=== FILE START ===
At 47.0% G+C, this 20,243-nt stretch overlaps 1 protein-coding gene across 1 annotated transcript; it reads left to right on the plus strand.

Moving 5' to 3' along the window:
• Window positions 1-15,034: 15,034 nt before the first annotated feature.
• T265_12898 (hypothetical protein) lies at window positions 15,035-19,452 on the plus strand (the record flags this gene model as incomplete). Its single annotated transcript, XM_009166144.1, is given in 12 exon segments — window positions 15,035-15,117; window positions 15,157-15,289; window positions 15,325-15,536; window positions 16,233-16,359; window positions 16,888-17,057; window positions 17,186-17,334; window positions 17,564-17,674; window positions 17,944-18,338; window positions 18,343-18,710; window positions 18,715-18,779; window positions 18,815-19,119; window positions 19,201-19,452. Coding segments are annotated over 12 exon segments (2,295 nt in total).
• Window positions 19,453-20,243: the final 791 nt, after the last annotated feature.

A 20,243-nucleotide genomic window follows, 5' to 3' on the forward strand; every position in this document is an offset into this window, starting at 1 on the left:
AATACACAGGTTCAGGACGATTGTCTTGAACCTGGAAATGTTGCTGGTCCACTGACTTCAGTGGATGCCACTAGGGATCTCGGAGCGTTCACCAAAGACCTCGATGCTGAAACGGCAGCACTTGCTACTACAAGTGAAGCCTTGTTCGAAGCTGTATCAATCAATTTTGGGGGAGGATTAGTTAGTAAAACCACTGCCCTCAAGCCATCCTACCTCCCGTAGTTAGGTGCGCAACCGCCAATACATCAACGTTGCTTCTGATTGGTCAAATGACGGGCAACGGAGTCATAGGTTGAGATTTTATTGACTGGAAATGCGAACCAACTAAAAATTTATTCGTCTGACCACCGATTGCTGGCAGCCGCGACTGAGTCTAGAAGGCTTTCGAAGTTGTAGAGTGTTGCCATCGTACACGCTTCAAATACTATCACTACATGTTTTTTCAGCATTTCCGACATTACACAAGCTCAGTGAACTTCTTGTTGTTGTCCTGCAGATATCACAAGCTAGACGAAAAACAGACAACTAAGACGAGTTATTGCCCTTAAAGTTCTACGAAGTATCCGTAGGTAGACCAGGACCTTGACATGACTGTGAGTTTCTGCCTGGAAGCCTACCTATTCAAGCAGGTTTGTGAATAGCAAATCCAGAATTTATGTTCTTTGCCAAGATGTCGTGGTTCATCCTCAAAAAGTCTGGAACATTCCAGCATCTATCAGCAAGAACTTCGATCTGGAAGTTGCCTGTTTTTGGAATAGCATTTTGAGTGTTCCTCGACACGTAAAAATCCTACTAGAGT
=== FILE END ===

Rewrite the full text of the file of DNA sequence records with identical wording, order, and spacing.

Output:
At 47.0% G+C, this 20,243-nt stretch overlaps 1 protein-coding gene across 1 annotated transcript; it reads left to right on the plus strand.

Moving 5' to 3' along the window:
• Window positions 1-15,034: 15,034 nt before the first annotated feature.
• T265_12898 (hypothetical protein) lies at window positions 15,035-19,452 on the plus strand (the record flags this gene model as incomplete). Its single annotated transcript, XM_009166144.1, is given in 12 exon segments — window positions 15,035-15,117; window positions 15,157-15,289; window positions 15,325-15,536; window positions 16,233-16,359; window positions 16,888-17,057; window positions 17,186-17,334; window positions 17,564-17,674; window positions 17,944-18,338; window positions 18,343-18,710; window positions 18,715-18,779; window positions 18,815-19,119; window positions 19,201-19,452. Coding segments are annotated over 12 exon segments (2,295 nt in total).
• Window positions 19,453-20,243: the final 791 nt, after the last annotated feature.

A 20,243-nucleotide genomic window follows, 5' to 3' on the forward strand; every position in this document is an offset into this window, starting at 1 on the left:
AATACACAGGTTCAGGACGATTGTCTTGAACCTGGAAATGTTGCTGGTCCACTGACTTCAGTGGATGCCACTAGGGATCTCGGAGCGTTCACCAAAGACCTCGATGCTGAAACGGCAGCACTTGCTACTACAAGTGAAGCCTTGTTCGAAGCTGTATCAATCAATTTTGGGGGAGGATTAGTTAGTAAAACCACTGCCCTCAAGCCATCCTACCTCCCGTAGTTAGGTGCGCAACCGCCAATACATCAACGTTGCTTCTGATTGGTCAAATGACGGGCAACGGAGTCATAGGTTGAGATTTTATTGACTGGAAATGCGAACCAACTAAAAATTTATTCGTCTGACCACCGATTGCTGGCAGCCGCGACTGAGTCTAGAAGGCTTTCGAAGTTGTAGAGTGTTGCCATCGTACACGCTTCAAATACTATCACTACATGTTTTTTCAGCATTTCCGACATTACACAAGCTCAGTGAACTTCTTGTTGTTGTCCTGCAGATATCACAAGCTAGACGAAAAACAGACAACTAAGACGAGTTATTGCCCTTAAAGTTCTACGAAGTATCCGTAGGTAGACCAGGACCTTGACATGACTGTGAGTTTCTGCCTGGAAGCCTACCTATTCAAGCAGGTTTGTGAATAGCAAATCCAGAATTTATGTTCTTTGCCAAGATGTCGTGGTTCATCCTCAAAAAGTCTGGAACATTCCAGCATCTATCAGCAAGAACTTCGATCTGGAAGTTGCCTGTTTTTGGAATAGCATTTTGAGTGTTCCTCGACACGTAAAAATCCTACTAGAGT